The third motif is the automobile, which Barney has used in the past as a symbolic representation of the soul. Footage from three outdoor performances that Barney filmed over the past several years, in Los Angeles, Detroit and New York, feature cars as ritual objects. A 1967 Chrysler Imperial, a 1979 Pontiac Firebird Trans Am and a 2001 Crown Victoria Police Interceptor are driven and dragged by hand through the streets in rather spirited funeral processions, accompanied by brass bands and hundreds of costumed extras. Battered, dumped in rivers and eventually melted down, the cars also serve as a metaphor for the demise of the Industrial Age. In one of the film’s most spectacular moments, cascades of lava-like molten car metal stream from an enormous furnace down a hillside in the midst of a torrential rainstorm.
As in the past, Barney graphically explores bodily functions and their resultant fluids. He demonstrates a preoccupation here with alchemy, especially the transformation of shit into gold. Near the beginning, Barney renders semen as mercury flowing along cracks in a floor. In its highly stylized, Surrealist-tinged examination of nature, sexuality and the frequent absurdities of life, River of Fundament at times recalls early films by Luis Buñuel and Peter Greenaway; it also corresponds to Barney’s own Cremaster Cycle (1994-2002), although the new film is the artist’s most ambitious foray into cinema.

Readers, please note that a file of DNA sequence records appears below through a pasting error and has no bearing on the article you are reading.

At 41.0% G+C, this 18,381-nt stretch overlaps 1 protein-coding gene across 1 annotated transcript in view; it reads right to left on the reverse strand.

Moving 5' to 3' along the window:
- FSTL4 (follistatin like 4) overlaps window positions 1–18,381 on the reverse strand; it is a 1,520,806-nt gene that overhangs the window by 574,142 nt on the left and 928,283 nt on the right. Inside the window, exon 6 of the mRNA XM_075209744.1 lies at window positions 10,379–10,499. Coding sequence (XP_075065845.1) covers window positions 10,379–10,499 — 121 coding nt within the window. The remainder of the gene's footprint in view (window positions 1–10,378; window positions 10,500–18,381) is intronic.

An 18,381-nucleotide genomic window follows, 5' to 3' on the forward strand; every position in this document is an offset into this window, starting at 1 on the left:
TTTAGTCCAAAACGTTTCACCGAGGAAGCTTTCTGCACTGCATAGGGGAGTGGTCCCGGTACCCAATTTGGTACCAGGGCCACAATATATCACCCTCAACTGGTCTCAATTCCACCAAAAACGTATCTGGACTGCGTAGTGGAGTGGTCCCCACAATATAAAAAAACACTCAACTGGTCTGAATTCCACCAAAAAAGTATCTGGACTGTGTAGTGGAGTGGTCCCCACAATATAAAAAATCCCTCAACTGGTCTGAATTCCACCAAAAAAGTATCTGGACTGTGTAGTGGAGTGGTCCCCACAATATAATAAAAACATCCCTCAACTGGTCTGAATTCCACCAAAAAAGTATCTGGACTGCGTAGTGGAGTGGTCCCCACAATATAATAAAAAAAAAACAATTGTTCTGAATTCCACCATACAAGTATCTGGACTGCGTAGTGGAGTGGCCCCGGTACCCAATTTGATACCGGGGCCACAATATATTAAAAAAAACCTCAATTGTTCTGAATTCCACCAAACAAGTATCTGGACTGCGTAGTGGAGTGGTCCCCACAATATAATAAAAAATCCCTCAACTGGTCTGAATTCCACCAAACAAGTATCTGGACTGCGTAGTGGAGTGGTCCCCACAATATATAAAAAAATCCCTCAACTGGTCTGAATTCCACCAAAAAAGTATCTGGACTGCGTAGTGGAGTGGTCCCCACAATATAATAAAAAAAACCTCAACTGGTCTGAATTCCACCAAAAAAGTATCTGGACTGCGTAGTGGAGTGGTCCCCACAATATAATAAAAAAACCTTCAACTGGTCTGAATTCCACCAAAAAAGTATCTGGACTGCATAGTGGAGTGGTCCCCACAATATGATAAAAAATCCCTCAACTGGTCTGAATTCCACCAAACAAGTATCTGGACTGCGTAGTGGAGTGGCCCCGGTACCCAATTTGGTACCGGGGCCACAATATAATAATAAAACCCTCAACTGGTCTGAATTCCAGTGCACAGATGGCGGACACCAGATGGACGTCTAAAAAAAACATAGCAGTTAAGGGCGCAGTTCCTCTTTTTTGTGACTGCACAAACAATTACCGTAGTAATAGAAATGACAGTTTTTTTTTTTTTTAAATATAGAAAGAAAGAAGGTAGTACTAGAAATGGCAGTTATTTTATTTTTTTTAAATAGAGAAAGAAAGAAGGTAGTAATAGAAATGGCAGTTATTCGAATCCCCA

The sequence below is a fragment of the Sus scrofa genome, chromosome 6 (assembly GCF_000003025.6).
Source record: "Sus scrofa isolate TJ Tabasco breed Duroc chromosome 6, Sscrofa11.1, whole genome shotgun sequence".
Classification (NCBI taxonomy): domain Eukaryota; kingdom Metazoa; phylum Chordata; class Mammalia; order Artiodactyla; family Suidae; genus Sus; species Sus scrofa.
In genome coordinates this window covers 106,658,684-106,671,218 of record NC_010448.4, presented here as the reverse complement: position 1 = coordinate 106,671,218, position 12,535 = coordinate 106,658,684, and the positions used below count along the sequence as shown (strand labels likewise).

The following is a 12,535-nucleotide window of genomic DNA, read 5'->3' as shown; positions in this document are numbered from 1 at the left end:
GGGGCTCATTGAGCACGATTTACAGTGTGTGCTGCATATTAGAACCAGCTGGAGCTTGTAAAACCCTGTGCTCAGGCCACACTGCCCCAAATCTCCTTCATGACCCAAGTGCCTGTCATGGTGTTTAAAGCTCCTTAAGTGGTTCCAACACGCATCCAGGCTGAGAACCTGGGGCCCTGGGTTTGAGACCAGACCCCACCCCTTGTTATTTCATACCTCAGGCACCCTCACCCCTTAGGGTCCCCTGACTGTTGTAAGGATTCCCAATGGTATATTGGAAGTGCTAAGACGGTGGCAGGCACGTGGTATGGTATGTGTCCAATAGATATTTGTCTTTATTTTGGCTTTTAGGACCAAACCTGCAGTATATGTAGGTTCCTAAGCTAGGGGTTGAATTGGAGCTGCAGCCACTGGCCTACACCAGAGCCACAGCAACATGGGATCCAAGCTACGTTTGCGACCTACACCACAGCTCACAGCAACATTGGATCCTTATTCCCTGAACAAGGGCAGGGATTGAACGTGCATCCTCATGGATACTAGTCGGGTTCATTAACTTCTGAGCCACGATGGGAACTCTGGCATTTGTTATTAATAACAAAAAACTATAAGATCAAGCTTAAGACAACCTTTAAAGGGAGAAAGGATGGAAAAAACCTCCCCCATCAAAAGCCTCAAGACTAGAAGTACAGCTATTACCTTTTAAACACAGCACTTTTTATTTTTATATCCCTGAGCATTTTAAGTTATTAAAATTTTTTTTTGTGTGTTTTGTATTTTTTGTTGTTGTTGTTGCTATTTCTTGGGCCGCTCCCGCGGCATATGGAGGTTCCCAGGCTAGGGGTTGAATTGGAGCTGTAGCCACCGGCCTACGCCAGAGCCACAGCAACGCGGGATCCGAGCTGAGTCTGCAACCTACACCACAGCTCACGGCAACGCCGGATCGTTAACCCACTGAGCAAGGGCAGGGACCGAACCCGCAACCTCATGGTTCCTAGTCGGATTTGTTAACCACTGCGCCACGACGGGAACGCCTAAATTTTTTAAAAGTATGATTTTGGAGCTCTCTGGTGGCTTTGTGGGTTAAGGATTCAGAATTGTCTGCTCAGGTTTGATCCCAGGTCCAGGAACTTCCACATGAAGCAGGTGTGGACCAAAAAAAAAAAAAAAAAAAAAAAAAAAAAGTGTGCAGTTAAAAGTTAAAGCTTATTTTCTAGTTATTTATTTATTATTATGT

Anyone can appreciate River of Fundament as a sumptuous and adventurous spectacle; however, the film demands considerable intellectual participation and a surprising emotional commitment to comprehend its depths.
[The exhibition “Matthew Barney: River of Fundament” is on view at Haus der Kunst, Munich, through Aug. 17.]